This will be a virtual institute that will bring together a unique international network of cooperation among the various institutions of science and education within the University of the Arctic, using the most modern information and communication technologies. The founders of the Institute are the Association of World Reindeer Herders, Sami University College and the International Centre for Reindeer Husbandry.
The signing ceremony took place in a modern building Diehtosiida of the Sami University College, which is unique and the only institution in the North High School for the indigenous Sami people living in Norway, Sweden, Finland and Russia. This building was built by the Norwegian government's budget specifically for the Sami people and staffed by the most modern requirements using the latest materials and technology.
On the herders ' behalf document was signed by Chairman of the Association of World Reindeer Herders' Michael Pogodaev, by the Sami University College – the Rector Steinar Pedersen, and from the International Centre for Reindeer Husbandry – CEO Johan Mathis Turi.
The decision to create the institute was taken during the 4th World Congress of Reindeer Herders, held in April 2009 in Kautokeino.
Full name of the institute is as follows: Arctic EALAT-Institute for Circumpolar Reindeer Husbandry. This is a continuation of the EALÁT project and legacy of the International Polar Year.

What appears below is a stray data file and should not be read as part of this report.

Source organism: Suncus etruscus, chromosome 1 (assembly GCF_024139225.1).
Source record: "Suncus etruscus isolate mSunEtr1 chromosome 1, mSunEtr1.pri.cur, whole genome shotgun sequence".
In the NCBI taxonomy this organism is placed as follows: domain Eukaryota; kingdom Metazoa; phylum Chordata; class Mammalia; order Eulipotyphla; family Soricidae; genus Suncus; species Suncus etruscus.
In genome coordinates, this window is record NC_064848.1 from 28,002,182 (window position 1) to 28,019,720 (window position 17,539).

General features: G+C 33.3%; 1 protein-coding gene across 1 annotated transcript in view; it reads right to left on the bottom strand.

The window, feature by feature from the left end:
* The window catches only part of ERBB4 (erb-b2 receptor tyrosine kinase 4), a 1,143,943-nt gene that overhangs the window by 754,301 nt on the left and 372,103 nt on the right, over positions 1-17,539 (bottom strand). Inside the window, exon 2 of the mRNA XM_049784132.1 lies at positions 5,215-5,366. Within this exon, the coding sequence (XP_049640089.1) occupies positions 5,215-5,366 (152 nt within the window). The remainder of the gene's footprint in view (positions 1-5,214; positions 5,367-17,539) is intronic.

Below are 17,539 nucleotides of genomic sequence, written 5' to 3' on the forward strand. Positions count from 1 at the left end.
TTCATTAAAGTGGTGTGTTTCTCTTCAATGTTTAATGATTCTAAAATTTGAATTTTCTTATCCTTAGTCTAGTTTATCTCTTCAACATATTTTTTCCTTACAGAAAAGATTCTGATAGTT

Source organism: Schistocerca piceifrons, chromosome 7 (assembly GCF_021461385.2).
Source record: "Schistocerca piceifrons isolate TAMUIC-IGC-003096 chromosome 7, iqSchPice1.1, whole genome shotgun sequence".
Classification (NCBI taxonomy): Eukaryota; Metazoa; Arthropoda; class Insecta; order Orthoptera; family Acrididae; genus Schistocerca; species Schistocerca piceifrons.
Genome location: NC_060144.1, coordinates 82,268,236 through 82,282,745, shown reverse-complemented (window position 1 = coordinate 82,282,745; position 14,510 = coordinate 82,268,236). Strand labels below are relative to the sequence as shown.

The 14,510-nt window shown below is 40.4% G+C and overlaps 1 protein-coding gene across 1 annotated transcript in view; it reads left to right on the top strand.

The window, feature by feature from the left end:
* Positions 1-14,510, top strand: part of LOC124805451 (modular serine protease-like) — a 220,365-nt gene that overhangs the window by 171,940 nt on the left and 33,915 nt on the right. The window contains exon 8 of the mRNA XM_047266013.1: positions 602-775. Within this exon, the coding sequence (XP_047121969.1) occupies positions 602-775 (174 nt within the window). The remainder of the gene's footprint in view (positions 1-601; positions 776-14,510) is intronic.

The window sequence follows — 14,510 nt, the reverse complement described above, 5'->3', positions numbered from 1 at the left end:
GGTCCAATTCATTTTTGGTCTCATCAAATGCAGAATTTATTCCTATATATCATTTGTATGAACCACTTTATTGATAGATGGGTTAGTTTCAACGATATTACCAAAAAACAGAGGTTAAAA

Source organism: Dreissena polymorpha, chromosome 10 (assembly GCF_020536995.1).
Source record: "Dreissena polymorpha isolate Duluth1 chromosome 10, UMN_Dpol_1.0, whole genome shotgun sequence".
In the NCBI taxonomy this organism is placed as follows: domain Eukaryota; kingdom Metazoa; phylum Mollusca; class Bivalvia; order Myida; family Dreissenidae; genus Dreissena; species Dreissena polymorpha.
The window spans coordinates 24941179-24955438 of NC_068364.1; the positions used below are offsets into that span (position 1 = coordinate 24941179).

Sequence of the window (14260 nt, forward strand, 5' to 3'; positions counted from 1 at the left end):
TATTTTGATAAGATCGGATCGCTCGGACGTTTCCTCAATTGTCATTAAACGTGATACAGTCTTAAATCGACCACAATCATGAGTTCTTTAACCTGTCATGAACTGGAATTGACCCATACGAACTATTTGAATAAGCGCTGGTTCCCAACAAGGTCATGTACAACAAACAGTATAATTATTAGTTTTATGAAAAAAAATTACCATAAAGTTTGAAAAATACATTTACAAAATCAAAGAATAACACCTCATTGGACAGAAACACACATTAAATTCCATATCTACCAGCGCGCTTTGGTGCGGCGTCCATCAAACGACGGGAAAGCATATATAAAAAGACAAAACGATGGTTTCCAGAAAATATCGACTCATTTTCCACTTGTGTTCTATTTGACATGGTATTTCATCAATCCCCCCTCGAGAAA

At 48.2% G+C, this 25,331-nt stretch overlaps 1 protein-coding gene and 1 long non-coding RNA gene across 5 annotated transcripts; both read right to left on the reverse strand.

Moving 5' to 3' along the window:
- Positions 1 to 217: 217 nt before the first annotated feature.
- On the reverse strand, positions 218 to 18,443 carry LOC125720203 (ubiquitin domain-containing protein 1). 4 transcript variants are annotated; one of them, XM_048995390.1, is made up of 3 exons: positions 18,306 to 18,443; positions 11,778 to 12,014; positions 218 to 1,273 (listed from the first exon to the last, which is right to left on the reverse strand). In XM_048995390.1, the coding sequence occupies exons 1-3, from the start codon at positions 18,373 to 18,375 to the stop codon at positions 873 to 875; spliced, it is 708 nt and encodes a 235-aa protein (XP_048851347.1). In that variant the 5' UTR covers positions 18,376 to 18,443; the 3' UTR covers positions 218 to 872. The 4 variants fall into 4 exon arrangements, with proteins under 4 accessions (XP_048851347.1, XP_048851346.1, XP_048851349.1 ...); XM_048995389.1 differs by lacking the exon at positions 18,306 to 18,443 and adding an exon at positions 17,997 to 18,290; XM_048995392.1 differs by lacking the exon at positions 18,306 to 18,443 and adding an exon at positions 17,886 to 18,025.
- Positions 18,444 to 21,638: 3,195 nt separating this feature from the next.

The Institute will provide opportunities for young people from families of herders to get an education in an international network of educational institutions at the University of the Arctic. In addition, the Institute will do research in the area of reindeer husbandry, international projects, dissemination of information on reindeer husbandry, development of international ties and contacts between the herders of the World.
Arctic indigenous peoples face significant challenges associated with global climate change and socio-economic life in their communities. More than 20 indigenous peoples are engaged in reindeer herding in nine countries around the world. There is an urgent need to inform the Governments of Arctic countries on the changes that occur in reindeer herding communities and influence the development of these peoples.
It is very important to preserve and document traditional knowledge of reindeer, associated with adaptation to changing conditions, including the traditional use of pastures. The challenge is to ensure equitable participation of indigenous peoples in decision-making and the use of herders' traditional knowledge for sustainable development in the Arctic.
Inauguration of the new institute will be held in March 2011 in Kautokeino and opens the Institute of His Majesty the reigning Prince of Monaco Albert II, who supports the organization of UNESCO and is very interested in exploring and developing the Arctic. At the opening of the institute a seminar on "Ethics and traditional knowledge of indigenous peoples" is planned, which will be performed by well-known scholars and experts, including Douglas Nakashima – Head of UNESCO, which deals with development issues, including indigenous peoples that have nomadic lives.